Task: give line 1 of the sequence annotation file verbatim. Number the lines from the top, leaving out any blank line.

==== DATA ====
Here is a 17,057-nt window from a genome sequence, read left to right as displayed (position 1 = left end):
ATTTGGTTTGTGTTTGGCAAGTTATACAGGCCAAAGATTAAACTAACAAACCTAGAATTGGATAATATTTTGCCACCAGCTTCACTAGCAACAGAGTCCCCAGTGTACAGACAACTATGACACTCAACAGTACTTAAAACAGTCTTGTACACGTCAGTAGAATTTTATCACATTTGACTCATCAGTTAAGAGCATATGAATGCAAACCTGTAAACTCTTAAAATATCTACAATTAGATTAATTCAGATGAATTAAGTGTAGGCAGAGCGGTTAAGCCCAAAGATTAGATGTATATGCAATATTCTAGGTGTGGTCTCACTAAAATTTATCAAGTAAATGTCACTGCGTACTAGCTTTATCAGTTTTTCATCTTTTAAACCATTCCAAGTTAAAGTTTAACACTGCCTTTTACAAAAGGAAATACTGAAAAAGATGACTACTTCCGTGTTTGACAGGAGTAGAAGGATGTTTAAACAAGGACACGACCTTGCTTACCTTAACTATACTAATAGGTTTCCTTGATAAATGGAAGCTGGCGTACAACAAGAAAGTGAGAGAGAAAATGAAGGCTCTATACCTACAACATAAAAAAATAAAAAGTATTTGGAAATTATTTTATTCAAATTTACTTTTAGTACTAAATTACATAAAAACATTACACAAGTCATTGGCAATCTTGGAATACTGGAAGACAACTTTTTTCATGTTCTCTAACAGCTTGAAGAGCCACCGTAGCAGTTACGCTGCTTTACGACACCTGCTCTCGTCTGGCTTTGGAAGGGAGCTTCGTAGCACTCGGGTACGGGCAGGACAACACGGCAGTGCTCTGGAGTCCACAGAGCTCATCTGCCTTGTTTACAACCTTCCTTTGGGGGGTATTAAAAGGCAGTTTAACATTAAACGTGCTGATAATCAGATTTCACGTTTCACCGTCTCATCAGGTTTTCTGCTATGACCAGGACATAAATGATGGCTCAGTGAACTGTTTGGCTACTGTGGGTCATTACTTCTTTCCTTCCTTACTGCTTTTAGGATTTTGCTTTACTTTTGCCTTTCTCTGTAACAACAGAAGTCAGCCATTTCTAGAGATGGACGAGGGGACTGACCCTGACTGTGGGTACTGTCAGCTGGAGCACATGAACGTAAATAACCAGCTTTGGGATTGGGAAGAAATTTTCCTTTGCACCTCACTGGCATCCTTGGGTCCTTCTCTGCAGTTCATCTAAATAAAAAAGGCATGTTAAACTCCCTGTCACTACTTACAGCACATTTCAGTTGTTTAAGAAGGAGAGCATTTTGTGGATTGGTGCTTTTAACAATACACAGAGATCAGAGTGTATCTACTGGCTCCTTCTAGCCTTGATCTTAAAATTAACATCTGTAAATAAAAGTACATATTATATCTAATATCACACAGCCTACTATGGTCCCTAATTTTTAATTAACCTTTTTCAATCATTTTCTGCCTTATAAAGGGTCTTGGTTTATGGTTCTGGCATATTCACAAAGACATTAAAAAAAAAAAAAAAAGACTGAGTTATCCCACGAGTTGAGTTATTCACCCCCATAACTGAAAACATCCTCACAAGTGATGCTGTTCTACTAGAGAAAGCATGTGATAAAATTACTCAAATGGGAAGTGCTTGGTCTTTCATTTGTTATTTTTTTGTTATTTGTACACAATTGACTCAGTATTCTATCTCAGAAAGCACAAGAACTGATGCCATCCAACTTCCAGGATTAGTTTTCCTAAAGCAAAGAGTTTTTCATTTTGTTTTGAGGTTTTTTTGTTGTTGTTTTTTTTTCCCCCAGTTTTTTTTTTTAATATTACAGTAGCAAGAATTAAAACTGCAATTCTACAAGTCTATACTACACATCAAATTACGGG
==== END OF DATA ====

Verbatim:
Here is a 17,057-nt window from a genome sequence, read left to right as displayed (position 1 = left end):